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Where specific alliances were socially preferred, often an informal right of first refusal was presumed to exist.
For instance, marriages between cousins is permissible in Islam (though not in most Hindu communities), and the girl's mother's sister (or khala) was considered to have the first right (pehla haq) to "claim" the girl as for her son (the khalazad bhai).
The initiation can occur when a parent or a relative (such as an aunt or an elder sister or sister-in-law) initiates a conversation on the topic or the son/daughter approaches the parent/relative and expresses the desire to be married.
If the son/daughter has an identified love interest, the sponsor often takes it upon themselves to try to orchestrate a match with that individual.
The marriage process usually begin with a realization in the family that a child is old enough to marry.
For a girl, it is during her graduation or early twenties; for a boy, it is after he is 'settled', with a decent job and consistent earnings.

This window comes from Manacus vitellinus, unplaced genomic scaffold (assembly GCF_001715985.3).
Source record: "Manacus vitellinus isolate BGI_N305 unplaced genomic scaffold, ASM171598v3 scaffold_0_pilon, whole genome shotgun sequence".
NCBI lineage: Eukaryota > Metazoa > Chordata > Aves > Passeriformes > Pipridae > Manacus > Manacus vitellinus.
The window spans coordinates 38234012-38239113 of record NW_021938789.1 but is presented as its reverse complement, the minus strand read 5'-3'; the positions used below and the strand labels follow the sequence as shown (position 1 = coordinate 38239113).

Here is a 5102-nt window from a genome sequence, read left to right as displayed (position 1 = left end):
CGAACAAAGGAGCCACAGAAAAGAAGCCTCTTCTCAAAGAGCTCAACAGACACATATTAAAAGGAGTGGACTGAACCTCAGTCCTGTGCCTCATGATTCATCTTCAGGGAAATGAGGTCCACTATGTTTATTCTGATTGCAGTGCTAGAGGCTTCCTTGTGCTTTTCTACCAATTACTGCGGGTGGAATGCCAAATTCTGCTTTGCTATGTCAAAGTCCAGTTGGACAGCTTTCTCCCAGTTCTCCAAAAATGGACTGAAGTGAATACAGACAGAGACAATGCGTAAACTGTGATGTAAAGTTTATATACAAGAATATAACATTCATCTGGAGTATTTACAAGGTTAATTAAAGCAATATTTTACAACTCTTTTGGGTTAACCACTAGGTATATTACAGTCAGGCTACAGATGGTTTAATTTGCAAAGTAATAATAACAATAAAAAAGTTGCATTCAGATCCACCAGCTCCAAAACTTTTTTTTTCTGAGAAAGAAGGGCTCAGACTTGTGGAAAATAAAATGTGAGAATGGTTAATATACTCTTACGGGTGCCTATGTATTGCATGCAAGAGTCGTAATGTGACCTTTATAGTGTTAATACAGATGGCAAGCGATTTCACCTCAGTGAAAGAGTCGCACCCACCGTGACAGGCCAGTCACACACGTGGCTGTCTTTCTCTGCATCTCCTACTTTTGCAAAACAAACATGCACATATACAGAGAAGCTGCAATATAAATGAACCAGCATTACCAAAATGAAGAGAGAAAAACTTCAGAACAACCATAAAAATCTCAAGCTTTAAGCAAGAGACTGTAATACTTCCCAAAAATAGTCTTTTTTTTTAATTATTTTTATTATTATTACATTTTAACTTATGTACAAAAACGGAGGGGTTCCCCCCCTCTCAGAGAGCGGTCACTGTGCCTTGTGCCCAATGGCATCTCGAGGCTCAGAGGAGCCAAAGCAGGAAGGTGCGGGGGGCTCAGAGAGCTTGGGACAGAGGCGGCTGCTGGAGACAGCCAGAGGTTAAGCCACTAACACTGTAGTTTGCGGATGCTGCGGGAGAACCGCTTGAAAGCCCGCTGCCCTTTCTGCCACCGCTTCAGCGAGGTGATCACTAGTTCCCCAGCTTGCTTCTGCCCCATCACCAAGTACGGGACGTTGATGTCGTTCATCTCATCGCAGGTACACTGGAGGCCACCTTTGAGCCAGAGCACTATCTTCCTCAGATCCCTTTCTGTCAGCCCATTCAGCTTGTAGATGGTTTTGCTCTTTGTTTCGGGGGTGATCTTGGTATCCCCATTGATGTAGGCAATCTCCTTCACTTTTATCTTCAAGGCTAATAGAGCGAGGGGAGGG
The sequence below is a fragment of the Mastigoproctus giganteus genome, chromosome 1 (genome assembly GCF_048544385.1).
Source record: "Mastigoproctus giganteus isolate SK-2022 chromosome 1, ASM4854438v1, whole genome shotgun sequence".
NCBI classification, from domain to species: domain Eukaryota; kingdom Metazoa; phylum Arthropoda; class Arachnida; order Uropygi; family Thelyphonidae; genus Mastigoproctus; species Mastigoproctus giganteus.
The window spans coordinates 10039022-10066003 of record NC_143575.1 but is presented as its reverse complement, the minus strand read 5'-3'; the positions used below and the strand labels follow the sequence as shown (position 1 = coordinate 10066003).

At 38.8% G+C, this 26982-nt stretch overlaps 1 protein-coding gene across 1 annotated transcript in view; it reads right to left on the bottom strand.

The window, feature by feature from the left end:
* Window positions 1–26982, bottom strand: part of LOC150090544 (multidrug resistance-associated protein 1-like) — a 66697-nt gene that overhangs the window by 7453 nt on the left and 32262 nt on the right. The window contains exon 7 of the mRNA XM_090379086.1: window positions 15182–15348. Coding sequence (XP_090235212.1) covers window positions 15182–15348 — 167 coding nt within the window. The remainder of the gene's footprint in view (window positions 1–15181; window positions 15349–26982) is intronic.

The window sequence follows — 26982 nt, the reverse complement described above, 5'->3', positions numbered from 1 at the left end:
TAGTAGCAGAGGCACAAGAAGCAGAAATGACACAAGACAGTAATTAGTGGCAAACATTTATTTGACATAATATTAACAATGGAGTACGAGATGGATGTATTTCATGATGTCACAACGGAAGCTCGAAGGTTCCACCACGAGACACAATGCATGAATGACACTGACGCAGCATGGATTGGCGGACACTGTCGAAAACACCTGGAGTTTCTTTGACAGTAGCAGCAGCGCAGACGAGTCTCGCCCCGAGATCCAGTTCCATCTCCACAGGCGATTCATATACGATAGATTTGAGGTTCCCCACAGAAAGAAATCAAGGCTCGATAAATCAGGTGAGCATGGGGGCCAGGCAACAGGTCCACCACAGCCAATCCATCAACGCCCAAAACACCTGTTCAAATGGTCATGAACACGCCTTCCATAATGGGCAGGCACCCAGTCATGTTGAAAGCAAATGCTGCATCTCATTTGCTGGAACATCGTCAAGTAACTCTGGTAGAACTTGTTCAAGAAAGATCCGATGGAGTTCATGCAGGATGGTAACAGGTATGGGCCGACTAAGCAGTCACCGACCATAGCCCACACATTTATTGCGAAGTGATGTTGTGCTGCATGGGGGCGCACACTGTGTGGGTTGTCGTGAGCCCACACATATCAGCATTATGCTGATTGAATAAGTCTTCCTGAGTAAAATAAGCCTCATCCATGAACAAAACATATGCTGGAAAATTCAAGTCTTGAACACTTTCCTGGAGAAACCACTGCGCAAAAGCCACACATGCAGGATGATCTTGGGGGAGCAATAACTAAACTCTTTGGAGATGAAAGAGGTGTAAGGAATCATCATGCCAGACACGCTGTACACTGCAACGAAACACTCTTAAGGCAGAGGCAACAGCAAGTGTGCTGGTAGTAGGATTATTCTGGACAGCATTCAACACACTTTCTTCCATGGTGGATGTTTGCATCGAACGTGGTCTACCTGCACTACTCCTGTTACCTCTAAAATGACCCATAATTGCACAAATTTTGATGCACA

Under the system they advocated (sometimes called Manuvad), women were stripped of their traditional independence and placed permanently in male custodianship: first of their fathers in childhood, then of their husbands through married life, and finally of their sons in old age.
Early marriage, in which girls were married before they reached puberty also became prevalent, though not universal, over time.
Arranged marriages are believed to have initially risen to prominence in the Indian subcontinent when the historical Vedic religion gradually gave way to classical Hinduism (the ca.
500 BCE period), substantially displacing other alternatives that were once more prominent.
In the urban culture of modern India, the differentiation between arranged and love marriages is increasingly seen as a "false dichotomy" with the emergence of phenomena such as "self-arranged marriages" and free-choice on the part of the prospective spouses.
In a swayamvara, the girl's parents broadcast the intent of the girl to marry and invited all interested men to be present in a wedding hall on a specific date and time.
The girl, who was also often given some prior knowledge about the men or was aware of their general reputation, would circulate the hall and indicate her choice by garlanding the man she wanted to marry.